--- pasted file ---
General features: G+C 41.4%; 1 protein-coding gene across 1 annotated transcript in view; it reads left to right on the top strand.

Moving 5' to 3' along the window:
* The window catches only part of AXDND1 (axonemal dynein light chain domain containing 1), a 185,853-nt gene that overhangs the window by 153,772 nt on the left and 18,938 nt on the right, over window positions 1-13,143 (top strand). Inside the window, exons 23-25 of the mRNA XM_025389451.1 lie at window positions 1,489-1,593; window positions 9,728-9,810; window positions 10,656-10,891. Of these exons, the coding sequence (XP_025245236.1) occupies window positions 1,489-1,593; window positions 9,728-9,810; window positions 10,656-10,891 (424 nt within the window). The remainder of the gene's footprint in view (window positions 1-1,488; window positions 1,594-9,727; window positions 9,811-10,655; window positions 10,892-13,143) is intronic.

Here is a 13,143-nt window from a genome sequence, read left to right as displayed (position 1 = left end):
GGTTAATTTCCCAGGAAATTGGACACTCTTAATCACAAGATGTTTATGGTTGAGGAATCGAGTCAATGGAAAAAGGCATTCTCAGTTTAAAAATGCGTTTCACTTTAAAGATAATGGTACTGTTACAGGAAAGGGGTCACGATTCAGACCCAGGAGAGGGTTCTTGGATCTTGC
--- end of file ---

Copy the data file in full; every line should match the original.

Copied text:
General features: G+C 41.4%; 1 protein-coding gene across 1 annotated transcript in view; it reads left to right on the top strand.

Moving 5' to 3' along the window:
* The window catches only part of AXDND1 (axonemal dynein light chain domain containing 1), a 185,853-nt gene that overhangs the window by 153,772 nt on the left and 18,938 nt on the right, over window positions 1-13,143 (top strand). Inside the window, exons 23-25 of the mRNA XM_025389451.1 lie at window positions 1,489-1,593; window positions 9,728-9,810; window positions 10,656-10,891. Of these exons, the coding sequence (XP_025245236.1) occupies window positions 1,489-1,593; window positions 9,728-9,810; window positions 10,656-10,891 (424 nt within the window). The remainder of the gene's footprint in view (window positions 1-1,488; window positions 1,594-9,727; window positions 9,811-10,655; window positions 10,892-13,143) is intronic.

Here is a 13,143-nt window from a genome sequence, read left to right as displayed (position 1 = left end):
GGTTAATTTCCCAGGAAATTGGACACTCTTAATCACAAGATGTTTATGGTTGAGGAATCGAGTCAATGGAAAAAGGCATTCTCAGTTTAAAAATGCGTTTCACTTTAAAGATAATGGTACTGTTACAGGAAAGGGGTCACGATTCAGACCCAGGAGAGGGTTCTTGGATCTTGC